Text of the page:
ONTD Political

Where's the Politics in Sex?

3:27 pm - 06/13/2012

What makes some of us uncomfortable with bisexual women? It is because we think they're either lesbians having straight sex or straight women testing out their fantasies on us before returning to men?

In today's post-modern, queer-focused world, bisexuality is being promoted to lesbians as the latest fashionable trend. This has resulted in lesbian politics, namely feminism, being passed over for sexual hedonism, where the only thing that matters is sexual pleasure and desire. Similarly, bisexuality is sold to heterosexual women as some type of recreational activity far from their "natural home" of straight sex. It is seen as "temporary lesbianism."

It is more à la mode to have sex with a man if you are a lesbian than if you're a straight woman, who is merely doing what she is expected to do "naturally." Lesbians having heterosexual sex are seen as transgressive, when in fact they are simply reverting to a traditional way of being a woman. For a straight woman, having a girlfriend on the side is almost like having the latest Prada handbag.

Camille Paglia, the most famous "anti-lesbian lesbian," has written reams about how she worships the penis and cannot understand those of us who do not. In fact Paglia, like many lesbian tourists who sleep with women on the weekend and go back to hubby on Monday morning, thinks lesbian sex needs to be "spiced up" by the odd "het" shag:

Women, I think, are naturally bisexual. You know I'm not telling lesbians to stop sleeping only with women, but to leave open a part of the brain toward men and accept male lust and find men extremely attractive and get horny in relation to men and ogle their bodies and do something with them, then sex with women will be hotter.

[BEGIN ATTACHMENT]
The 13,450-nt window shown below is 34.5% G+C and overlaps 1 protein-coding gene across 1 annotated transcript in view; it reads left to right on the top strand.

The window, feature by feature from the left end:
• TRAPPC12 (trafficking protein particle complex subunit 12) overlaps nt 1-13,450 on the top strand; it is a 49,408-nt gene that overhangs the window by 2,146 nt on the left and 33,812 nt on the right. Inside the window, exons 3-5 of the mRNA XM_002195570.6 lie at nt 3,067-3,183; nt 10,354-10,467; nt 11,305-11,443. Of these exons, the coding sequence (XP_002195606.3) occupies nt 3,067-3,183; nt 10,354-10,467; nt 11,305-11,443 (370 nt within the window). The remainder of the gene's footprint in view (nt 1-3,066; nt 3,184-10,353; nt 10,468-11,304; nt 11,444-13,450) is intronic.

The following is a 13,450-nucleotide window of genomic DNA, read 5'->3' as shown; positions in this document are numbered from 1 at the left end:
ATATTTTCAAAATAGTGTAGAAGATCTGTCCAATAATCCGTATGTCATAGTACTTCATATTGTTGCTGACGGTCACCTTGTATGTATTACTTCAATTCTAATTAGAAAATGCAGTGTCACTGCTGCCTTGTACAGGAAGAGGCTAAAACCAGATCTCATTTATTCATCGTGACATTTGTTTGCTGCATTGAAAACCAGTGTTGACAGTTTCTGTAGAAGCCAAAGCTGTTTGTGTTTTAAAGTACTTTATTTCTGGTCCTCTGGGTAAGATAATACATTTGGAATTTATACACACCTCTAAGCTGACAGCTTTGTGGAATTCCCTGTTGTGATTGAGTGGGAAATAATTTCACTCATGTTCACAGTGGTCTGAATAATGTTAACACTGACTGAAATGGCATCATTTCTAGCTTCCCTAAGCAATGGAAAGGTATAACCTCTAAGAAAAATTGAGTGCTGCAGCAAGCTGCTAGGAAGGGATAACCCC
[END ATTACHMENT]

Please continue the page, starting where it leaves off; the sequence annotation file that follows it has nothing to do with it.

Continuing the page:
Has Paglia internalized so much anti-lesbian oppression that she, too, thinks that all lesbians need is a good bit of heterosexual-style shagging?

But many lesbians, and even bisexual women themselves, mistrust the concept of swinging both ways. One U.S. study of bisexuality, which draws on interviews with 400 self-identified lesbians and bisexual women, found that a substantial number of bisexuals prefer to hang out with lesbians instead of other bisexual women in social situations, and have greater political trust in lesbians than they do in other bisexual women. It was also found that "[s]ome bisexual women actually doubt whether bisexual women exist at all."

Whatever our views and politics about lesbianism may be, we cannot deny that women face compulsory heterosexuality from birth. Despite huge progress since I came out in 1977, it is still not really acceptable to reject men and choose not to live under their guardianship, whether you are in Saudi Arabia or the U.K.

When I write about making a positive choice to be a lesbian, and that I believe there is no gay (or for that matter bisexual) "gene," I am accused of being an ideological robot and therefore not genuinely sexually attracted to women. That is nonsense. I personally feel that straight women are missing out on the best sex on the planet, but that is their choice.

If we put aside lesbian feminism, the way most people approach sexuality is that they think we are straight, gay, or attracted to both sexes. For bisexual women living under the tyranny of sexism, choosing to be lesbian is a liberatory act.

Those of us who grew up in a time and context where there was a political analysis of sexuality were able to make a positive choice to be a lesbian. I believed then, and I believe now, that if bisexual women had an ounce of sexual politics, they would stop sleeping with men.